By Jason La Canfora
Monday, October 6, 2008
PHILADELPHIA The Redskins practiced the wide receiver option pass only once last week -- a single repetition during red-zone drills Friday -- with Coach Jim Zorn aching to spring it on the Philadelphia Eagles. He wanted so badly to try it Sunday, in fact, that he called the complicated gadget play the first time Washington got within the Eagles 20-yard line at Lincoln Financial Field. The result was the Redskins' first touchdown of the game, one that gave them the lead for good.
After previous drives had netted just three field goals and with the Redskins trailing 14-9, Zorn felt it was time to pounce, running the misdirection play against Philadelphia's aggressive defense. It was first and 10 from the Philadelphia 18, roughly midway through the third quarter, when wide receiver Antwaan Randle El went in motion to his left. He ended up reversing field, coming all the way back around to his right to take a handoff from quarterback Jason Campbell, then completed the touchdown toss to tight end Chris Cooley.
"One rep, that's all we need," Randle El bellowed as he left the visitors' locker room after the Redskins' 23-17 win.
The play encompassed a litany of mixed signals to the defense -- connoting first a power run to the left, then a reverse to the opposite field, and finally a downfield pass from Randle El, a college quarterback at Indiana. The efficiency with which the Redskins performed the complicated sequence belied the lack of practice time, as Zorn, a rookie head coach, continues to display a play-calling swagger and savvy during his club's four-game winning streak.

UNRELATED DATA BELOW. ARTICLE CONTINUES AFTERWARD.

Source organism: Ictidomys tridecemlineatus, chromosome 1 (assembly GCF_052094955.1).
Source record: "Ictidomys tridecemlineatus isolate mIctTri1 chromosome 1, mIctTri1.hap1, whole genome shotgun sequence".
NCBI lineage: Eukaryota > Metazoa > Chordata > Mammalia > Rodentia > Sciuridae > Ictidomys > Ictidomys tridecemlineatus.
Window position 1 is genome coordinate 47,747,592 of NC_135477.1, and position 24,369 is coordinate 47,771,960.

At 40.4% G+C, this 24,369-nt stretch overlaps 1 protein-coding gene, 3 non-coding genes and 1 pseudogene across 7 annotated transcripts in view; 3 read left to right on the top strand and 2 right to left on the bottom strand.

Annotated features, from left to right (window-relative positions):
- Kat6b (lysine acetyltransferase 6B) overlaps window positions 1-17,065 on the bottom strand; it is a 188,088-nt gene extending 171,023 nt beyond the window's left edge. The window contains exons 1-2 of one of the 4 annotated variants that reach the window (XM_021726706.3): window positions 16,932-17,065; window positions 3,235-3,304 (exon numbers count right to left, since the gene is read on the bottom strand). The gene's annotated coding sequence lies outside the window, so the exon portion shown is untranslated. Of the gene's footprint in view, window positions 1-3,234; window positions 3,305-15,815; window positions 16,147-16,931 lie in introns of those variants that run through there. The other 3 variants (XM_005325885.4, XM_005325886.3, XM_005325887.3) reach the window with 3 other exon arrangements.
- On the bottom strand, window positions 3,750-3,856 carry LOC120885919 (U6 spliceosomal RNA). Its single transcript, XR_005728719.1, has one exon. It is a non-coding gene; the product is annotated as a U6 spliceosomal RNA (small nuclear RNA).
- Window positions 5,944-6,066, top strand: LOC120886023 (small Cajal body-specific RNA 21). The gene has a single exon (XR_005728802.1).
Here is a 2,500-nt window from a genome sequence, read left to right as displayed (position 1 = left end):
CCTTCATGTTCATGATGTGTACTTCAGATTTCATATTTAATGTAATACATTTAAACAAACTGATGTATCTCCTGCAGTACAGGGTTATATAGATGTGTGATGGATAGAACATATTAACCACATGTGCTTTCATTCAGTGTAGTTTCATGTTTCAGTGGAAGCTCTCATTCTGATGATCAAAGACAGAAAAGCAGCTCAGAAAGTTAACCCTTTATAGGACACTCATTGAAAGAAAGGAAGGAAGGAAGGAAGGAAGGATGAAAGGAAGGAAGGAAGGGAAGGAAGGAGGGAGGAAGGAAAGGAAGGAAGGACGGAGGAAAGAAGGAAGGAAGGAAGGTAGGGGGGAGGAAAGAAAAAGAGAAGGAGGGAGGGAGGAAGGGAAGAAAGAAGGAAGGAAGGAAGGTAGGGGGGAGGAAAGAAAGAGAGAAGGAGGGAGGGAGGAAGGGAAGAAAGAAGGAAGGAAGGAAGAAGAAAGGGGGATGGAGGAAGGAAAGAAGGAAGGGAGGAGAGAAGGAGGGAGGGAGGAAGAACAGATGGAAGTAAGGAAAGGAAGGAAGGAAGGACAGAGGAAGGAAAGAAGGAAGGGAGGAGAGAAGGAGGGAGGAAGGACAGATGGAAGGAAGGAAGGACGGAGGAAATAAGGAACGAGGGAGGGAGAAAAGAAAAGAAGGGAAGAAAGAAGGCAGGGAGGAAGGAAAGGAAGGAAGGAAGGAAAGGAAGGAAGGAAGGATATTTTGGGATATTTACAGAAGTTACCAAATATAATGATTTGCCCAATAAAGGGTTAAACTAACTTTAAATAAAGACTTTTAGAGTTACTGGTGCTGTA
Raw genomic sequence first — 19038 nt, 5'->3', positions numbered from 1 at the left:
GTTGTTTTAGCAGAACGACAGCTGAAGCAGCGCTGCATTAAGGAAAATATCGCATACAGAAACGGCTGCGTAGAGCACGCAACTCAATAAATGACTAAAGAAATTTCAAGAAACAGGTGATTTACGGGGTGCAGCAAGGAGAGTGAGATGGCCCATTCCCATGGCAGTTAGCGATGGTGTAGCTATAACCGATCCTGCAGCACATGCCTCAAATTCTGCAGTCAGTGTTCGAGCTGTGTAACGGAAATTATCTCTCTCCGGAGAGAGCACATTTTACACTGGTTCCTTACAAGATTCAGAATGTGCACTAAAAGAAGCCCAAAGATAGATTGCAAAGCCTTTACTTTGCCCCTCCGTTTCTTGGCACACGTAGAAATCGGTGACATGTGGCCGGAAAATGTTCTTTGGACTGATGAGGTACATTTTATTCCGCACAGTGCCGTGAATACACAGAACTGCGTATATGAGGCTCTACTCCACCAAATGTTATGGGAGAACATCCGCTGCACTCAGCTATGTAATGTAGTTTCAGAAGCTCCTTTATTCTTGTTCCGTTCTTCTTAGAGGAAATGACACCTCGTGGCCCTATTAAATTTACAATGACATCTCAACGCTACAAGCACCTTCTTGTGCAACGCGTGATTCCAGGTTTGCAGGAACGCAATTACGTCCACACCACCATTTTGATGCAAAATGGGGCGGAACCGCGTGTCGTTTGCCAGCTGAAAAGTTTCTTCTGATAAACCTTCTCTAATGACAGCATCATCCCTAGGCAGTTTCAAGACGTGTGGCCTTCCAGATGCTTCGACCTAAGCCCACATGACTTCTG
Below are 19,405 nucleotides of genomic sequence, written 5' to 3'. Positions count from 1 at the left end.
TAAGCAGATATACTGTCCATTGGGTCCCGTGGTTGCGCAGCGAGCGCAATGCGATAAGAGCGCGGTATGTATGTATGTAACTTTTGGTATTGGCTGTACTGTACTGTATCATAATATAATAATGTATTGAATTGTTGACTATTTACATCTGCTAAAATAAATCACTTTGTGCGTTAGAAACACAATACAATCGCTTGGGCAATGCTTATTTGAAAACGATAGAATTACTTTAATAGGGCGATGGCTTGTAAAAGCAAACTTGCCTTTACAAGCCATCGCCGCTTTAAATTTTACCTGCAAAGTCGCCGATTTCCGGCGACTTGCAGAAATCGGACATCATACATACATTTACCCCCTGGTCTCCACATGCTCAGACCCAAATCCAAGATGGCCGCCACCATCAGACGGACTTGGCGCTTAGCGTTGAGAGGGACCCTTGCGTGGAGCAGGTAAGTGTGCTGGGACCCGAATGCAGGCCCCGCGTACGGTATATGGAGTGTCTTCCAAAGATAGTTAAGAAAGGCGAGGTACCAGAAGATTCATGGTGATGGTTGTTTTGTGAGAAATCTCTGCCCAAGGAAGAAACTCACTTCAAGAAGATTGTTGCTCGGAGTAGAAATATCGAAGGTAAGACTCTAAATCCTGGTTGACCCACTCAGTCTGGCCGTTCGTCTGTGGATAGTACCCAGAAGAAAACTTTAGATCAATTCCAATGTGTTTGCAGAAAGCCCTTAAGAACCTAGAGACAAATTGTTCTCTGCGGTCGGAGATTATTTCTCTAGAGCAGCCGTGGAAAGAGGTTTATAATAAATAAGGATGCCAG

"That play is not going to be successful week in and week out," Zorn said. "But that was a team against whom that play was going to work. It's part of the study you have to do through the week. You study and you study and you study, and then there's this thing where you go, 'Oh, my gosh, we've got something here if we just do it.' "
Zorn wanted to call it on a run-down if possible, since it is predicated on a play-action fake. He knew Eagles defensive coordinator Jim Johnson loves to station lots of defenders near the ball, with linebackers near the line of scrimmage -- all the better to get them caught up field, over-pursuing if possible. When the time came, Zorn never flinched.
"This is it," he said. "There was no question. There was no question."
The Redskins lined up in an I formation with Cooley stationed off left tackle, and fullback Mike Sellers and tailback Ladell Betts behind Campbell. Wide receiver Santana Moss was placed wide right; Randle El was in the slot on that side, then went in motion all the way left, bringing cornerback Sheldon Brown with him, before heading back right for the reverse. Campbell faked a handoff to Betts heading to the left, and by then Cooley and the linemen were setting up blocks.
Right guard Randy Thomas pulled to the left, indicating the power run to that side. Center Casey Rabach immediately engaged defensive tackle Mike Patterson, teeing him up for right tackle Jon Jansen before peeling right, knowing that's where Randle El would be rolling out before throwing the ball.